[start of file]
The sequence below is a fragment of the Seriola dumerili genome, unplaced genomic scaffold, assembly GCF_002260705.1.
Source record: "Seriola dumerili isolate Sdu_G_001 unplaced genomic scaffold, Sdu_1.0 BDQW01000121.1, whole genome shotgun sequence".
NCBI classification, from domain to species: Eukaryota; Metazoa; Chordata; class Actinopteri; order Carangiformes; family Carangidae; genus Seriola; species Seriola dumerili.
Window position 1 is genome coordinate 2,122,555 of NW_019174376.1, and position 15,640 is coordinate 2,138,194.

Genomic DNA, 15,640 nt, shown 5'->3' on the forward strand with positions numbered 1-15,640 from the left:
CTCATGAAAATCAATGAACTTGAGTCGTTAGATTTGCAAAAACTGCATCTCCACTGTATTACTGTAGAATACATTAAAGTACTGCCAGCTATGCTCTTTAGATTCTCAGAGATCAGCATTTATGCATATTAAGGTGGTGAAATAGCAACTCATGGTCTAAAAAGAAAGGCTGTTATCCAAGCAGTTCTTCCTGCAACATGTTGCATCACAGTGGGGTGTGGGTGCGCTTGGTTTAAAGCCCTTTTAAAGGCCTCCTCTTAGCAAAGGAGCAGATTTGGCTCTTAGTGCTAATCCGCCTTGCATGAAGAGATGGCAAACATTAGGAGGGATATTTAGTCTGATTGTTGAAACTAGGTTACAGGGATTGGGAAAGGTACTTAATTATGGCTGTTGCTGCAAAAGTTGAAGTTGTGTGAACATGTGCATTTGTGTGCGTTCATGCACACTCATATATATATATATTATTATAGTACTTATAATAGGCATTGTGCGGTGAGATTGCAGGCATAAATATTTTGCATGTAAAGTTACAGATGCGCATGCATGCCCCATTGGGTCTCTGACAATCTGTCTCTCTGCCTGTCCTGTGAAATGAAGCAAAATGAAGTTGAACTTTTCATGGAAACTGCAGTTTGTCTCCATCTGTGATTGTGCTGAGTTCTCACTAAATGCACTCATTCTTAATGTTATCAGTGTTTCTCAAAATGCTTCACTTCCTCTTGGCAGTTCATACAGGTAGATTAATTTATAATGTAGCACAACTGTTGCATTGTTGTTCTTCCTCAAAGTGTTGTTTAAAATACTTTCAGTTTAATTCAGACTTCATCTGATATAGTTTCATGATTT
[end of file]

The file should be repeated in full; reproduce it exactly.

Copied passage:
The sequence below is a fragment of the Seriola dumerili genome, unplaced genomic scaffold, assembly GCF_002260705.1.
Source record: "Seriola dumerili isolate Sdu_G_001 unplaced genomic scaffold, Sdu_1.0 BDQW01000121.1, whole genome shotgun sequence".
NCBI classification, from domain to species: Eukaryota; Metazoa; Chordata; class Actinopteri; order Carangiformes; family Carangidae; genus Seriola; species Seriola dumerili.
Window position 1 is genome coordinate 2,122,555 of NW_019174376.1, and position 15,640 is coordinate 2,138,194.

Genomic DNA, 15,640 nt, shown 5'->3' on the forward strand with positions numbered 1-15,640 from the left:
CTCATGAAAATCAATGAACTTGAGTCGTTAGATTTGCAAAAACTGCATCTCCACTGTATTACTGTAGAATACATTAAAGTACTGCCAGCTATGCTCTTTAGATTCTCAGAGATCAGCATTTATGCATATTAAGGTGGTGAAATAGCAACTCATGGTCTAAAAAGAAAGGCTGTTATCCAAGCAGTTCTTCCTGCAACATGTTGCATCACAGTGGGGTGTGGGTGCGCTTGGTTTAAAGCCCTTTTAAAGGCCTCCTCTTAGCAAAGGAGCAGATTTGGCTCTTAGTGCTAATCCGCCTTGCATGAAGAGATGGCAAACATTAGGAGGGATATTTAGTCTGATTGTTGAAACTAGGTTACAGGGATTGGGAAAGGTACTTAATTATGGCTGTTGCTGCAAAAGTTGAAGTTGTGTGAACATGTGCATTTGTGTGCGTTCATGCACACTCATATATATATATATTATTATAGTACTTATAATAGGCATTGTGCGGTGAGATTGCAGGCATAAATATTTTGCATGTAAAGTTACAGATGCGCATGCATGCCCCATTGGGTCTCTGACAATCTGTCTCTCTGCCTGTCCTGTGAAATGAAGCAAAATGAAGTTGAACTTTTCATGGAAACTGCAGTTTGTCTCCATCTGTGATTGTGCTGAGTTCTCACTAAATGCACTCATTCTTAATGTTATCAGTGTTTCTCAAAATGCTTCACTTCCTCTTGGCAGTTCATACAGGTAGATTAATTTATAATGTAGCACAACTGTTGCATTGTTGTTCTTCCTCAAAGTGTTGTTTAAAATACTTTCAGTTTAATTCAGACTTCATCTGATATAGTTTCATGATTT